by Paul Casey

How to Be An Accessible Leader (And Still Make Time for Your Own Work)

Female leader biting pencil while looking at laptop

March 16, 2022 

As a leader, you know that being accessible to your staff and being there when they need you builds confidence and trust, which are key ingredients for a positive culture and team morale.  You probably do things such as having an open-door policy where team members can stroll in anytime to chat or problem-solve with you, or you stay digitally connected so that team members can ping you via email, text, or instant messaging.

This is where leaders experience a daily quandary: You want to be accessible to your team, but you have your own work to get done. So how can you manage the day-to-day, make time to focus on your own work, and show up for your team without feeling spread thin?

Being accessible (but not too accessible) can be a delicate balancing act. By implementing some simple boundaries and setting expectations with your team you’ll find the time you need to be an accessible leader. 

Be an accessible leader, but not TOO accessible by:

Declaring the “door rules” to everyone in the office:

Let your team know that a closed-door = do not disturb; door ajar = knock and ask if this is a good time; open door = c’mon in! This gives everyone a visual cue of your accessibility throughout the day. You could even adopt these rules for everyone on the team to help staff protect their time as well.

Closing your door:

Yes, it’s OK to shut your door periodically. Be careful not to use a closed-door as a barrier between you and your team.  Post a sign on your door that explains simply what you are working on and when you will be available next. And then get those priority projects done or schedule much-needed thinking time without interruption. Great leaders figure out ways to build in time for thought and reflection, both for themselves and for their team. Reflection allows you to think about what’s going well and what course changes need to happen, assess growth and progress, and much more. It allows you to step outside your day-to-day work and look at the larger strategy. It allows for reflection of process improvement and goal achievement.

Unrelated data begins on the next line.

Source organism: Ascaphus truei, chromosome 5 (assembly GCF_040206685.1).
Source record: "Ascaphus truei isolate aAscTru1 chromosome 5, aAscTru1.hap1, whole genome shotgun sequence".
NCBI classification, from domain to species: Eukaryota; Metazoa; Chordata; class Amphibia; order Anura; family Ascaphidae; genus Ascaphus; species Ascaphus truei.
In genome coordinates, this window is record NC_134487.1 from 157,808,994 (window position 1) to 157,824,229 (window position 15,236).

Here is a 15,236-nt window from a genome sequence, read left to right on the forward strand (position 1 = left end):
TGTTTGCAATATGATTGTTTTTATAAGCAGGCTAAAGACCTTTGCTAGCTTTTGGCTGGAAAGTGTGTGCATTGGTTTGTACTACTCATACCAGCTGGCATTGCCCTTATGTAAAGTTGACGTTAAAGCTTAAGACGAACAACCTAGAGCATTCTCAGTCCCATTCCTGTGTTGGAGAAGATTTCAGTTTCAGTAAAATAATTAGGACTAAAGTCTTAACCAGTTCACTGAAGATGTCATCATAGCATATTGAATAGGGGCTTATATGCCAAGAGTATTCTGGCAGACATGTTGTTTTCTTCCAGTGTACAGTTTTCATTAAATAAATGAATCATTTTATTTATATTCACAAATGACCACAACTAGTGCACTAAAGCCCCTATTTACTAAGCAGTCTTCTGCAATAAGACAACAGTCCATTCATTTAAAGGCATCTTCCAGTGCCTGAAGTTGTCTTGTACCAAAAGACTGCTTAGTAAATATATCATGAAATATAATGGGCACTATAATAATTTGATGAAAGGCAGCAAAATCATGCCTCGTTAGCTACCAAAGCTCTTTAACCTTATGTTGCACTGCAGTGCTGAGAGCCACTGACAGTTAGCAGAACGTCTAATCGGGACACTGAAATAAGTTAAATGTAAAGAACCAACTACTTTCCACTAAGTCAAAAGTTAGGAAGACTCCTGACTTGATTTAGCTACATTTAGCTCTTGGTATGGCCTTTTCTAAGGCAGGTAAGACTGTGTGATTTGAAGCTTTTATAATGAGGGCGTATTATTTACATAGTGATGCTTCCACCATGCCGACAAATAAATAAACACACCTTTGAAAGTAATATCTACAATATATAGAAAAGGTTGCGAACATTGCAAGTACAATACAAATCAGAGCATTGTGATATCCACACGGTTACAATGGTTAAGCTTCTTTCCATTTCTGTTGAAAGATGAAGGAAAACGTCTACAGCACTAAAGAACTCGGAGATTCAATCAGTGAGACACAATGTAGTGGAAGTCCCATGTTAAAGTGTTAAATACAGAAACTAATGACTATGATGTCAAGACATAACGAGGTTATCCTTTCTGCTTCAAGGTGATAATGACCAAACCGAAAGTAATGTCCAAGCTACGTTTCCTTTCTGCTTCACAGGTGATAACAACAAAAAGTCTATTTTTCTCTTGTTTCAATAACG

Practicing MBWA (Managing By Wandering Around):

Add blocks of time to your calendar each week to wander the hallways and connect with staff to check on how they are doing, what they are working on, and how you can help. Many spontaneous conversations spring up when you show up on their turf.

Scheduling regular one-to-ones with each direct report:

By giving every person you supervise their own appointment each month, they are guaranteed your undivided attention. These recurring appointments give you an opportunity to focus on their development and clear away obstacles to help them do their job better. The team then gets “trained” to store up non-urgent topics for this carved-out time with you. Plus, people feel valued when they are heard. It may be listening to the next steps for the project they are working on, the action steps they took from the meeting they attended, or what they did with their family last weekend. It all matters to them, and as their leader, it’s crucial that it matters to you, too.

“Leading is a verb, so it should be filled with action.”

Telling your team the best ways to communicate with you:

Do you prefer email for updates and texts for “needing urgent reply”? What deserves a face-to-face meeting? What needs written documentation and what needs to be put in your inbox? It’s also a good idea to let them know what a typical response time will be so that they won’t feel the need to pester you if you haven’t immediately responded to their email. 

Establishing boundaries when off the clock:

Unless you are in a position of emergency response leadership, make sure you take “digital Sabbath time” to unplug from electronic communications for long blocks of time on your days off–or else you will head toward burnout. And if you agree with this principle, share that with your team, too, and make a pact about letting everyone enjoy their downtime unless it’s an emergency. You need your family and recovery time!

Conclusion

It’s important to leave your staff with the positive impression that you are there for them AND that you follow through on your commitments—you can do both. Talking about your communication preferences, utilizing regular one-to-one meetings, and blocking out time to drop in on your employees are all ways that you can manage the day-to-day while still showing up for your team.

This post was originally published on October 4, 2018. It has been revised with additional content and links to related material.

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